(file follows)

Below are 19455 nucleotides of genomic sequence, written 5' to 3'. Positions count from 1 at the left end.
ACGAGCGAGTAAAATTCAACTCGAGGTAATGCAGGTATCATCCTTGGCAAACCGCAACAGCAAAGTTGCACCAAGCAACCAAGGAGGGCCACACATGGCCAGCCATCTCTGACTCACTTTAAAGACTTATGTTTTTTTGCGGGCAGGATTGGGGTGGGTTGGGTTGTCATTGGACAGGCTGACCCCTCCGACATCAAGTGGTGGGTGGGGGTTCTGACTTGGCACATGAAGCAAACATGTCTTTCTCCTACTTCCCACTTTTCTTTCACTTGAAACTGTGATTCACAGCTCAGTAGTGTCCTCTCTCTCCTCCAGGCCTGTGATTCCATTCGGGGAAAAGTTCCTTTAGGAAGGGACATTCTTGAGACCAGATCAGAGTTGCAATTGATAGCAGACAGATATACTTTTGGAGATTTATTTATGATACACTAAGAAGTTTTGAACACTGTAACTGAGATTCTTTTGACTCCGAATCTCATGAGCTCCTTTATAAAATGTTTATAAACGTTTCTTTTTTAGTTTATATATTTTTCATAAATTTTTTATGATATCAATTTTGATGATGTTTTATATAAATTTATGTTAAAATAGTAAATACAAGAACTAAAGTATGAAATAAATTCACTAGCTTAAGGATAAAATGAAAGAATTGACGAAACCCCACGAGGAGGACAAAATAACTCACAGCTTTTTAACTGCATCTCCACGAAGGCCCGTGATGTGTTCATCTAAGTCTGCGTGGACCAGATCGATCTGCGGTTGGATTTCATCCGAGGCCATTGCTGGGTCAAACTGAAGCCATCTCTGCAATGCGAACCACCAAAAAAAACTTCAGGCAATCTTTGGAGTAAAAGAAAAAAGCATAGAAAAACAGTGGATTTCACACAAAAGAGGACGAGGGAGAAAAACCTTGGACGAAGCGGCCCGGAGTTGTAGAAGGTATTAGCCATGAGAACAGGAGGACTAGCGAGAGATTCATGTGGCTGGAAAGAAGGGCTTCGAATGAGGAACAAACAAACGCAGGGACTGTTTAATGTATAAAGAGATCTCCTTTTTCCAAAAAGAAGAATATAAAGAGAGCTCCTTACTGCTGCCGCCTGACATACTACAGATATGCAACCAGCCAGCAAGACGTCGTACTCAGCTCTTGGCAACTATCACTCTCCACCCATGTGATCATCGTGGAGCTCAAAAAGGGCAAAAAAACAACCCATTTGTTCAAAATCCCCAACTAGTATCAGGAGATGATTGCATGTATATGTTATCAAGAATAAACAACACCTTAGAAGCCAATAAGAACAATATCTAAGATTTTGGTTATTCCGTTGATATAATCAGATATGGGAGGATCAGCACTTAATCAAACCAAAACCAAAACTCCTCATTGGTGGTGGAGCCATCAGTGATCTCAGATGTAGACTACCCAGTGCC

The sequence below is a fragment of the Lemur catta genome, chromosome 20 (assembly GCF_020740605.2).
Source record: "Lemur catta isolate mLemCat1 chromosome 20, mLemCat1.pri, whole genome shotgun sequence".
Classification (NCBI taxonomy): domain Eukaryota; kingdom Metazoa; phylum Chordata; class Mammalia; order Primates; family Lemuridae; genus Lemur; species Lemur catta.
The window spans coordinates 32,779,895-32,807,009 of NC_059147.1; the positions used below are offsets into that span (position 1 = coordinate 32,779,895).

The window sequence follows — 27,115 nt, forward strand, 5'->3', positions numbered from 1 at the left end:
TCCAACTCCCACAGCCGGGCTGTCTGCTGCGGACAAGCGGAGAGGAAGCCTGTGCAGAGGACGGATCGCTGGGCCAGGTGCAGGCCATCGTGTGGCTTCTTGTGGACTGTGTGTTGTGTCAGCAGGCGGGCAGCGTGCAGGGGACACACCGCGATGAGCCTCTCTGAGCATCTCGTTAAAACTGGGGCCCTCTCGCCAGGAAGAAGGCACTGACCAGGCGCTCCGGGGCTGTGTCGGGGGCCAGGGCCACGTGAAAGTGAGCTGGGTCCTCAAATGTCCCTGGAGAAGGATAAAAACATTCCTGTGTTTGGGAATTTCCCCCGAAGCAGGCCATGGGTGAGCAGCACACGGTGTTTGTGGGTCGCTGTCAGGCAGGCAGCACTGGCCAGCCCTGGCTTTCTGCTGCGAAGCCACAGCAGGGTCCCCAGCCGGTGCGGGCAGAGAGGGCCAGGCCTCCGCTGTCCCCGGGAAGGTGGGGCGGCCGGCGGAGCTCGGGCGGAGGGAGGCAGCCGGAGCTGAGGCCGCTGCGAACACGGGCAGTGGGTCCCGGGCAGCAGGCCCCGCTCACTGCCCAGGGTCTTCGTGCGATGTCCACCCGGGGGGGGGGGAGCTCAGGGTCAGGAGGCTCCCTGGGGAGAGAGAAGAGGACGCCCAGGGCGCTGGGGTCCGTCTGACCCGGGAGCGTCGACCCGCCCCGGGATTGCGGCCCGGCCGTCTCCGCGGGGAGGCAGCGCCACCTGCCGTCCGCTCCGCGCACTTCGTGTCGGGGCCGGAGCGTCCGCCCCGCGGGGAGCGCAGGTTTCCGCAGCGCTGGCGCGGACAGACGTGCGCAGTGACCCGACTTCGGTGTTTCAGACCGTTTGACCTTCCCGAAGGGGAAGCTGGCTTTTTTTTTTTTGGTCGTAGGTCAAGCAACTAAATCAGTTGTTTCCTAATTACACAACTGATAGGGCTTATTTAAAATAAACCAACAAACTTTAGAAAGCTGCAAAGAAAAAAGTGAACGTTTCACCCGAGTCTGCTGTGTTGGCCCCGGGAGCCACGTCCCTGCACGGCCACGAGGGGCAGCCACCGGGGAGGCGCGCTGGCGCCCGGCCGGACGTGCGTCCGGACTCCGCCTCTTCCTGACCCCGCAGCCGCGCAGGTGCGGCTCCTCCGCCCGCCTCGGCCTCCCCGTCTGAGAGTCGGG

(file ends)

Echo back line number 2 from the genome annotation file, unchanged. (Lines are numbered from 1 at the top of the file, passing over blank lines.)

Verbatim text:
ACGAGCGAGTAAAATTCAACTCGAGGTAATGCAGGTATCATCCTTGGCAAACCGCAACAGCAAAGTTGCACCAAGCAACCAAGGAGGGCCACACATGGCCAGCCATCTCTGACTCACTTTAAAGACTTATGTTTTTTTGCGGGCAGGATTGGGGTGGGTTGGGTTGTCATTGGACAGGCTGACCCCTCCGACATCAAGTGGTGGGTGGGGGTTCTGACTTGGCACATGAAGCAAACATGTCTTTCTCCTACTTCCCACTTTTCTTTCACTTGAAACTGTGATTCACAGCTCAGTAGTGTCCTCTCTCTCCTCCAGGCCTGTGATTCCATTCGGGGAAAAGTTCCTTTAGGAAGGGACATTCTTGAGACCAGATCAGAGTTGCAATTGATAGCAGACAGATATACTTTTGGAGATTTATTTATGATACACTAAGAAGTTTTGAACACTGTAACTGAGATTCTTTTGACTCCGAATCTCATGAGCTCCTTTATAAAATGTTTATAAACGTTTCTTTTTTAGTTTATATATTTTTCATAAATTTTTTATGATATCAATTTTGATGATGTTTTATATAAATTTATGTTAAAATAGTAAATACAAGAACTAAAGTATGAAATAAATTCACTAGCTTAAGGATAAAATGAAAGAATTGACGAAACCCCACGAGGAGGACAAAATAACTCACAGCTTTTTAACTGCATCTCCACGAAGGCCCGTGATGTGTTCATCTAAGTCTGCGTGGACCAGATCGATCTGCGGTTGGATTTCATCCGAGGCCATTGCTGGGTCAAACTGAAGCCATCTCTGCAATGCGAACCACCAAAAAAAACTTCAGGCAATCTTTGGAGTAAAAGAAAAAAGCATAGAAAAACAGTGGATTTCACACAAAAGAGGACGAGGGAGAAAAACCTTGGACGAAGCGGCCCGGAGTTGTAGAAGGTATTAGCCATGAGAACAGGAGGACTAGCGAGAGATTCATGTGGCTGGAAAGAAGGGCTTCGAATGAGGAACAAACAAACGCAGGGACTGTTTAATGTATAAAGAGATCTCCTTTTTCCAAAAAGAAGAATATAAAGAGAGCTCCTTACTGCTGCCGCCTGACATACTACAGATATGCAACCAGCCAGCAAGACGTCGTACTCAGCTCTTGGCAACTATCACTCTCCACCCATGTGATCATCGTGGAGCTCAAAAAGGGCAAAAAAACAACCCATTTGTTCAAAATCCCCAACTAGTATCAGGAGATGATTGCATGTATATGTTATCAAGAATAAACAACACCTTAGAAGCCAATAAGAACAATATCTAAGATTTTGGTTATTCCGTTGATATAATCAGATATGGGAGGATCAGCACTTAATCAAACCAAAACCAAAACTCCTCATTGGTGGTGGAGCCATCAGTGATCTCAGATGTAGACTACCCAGTGCC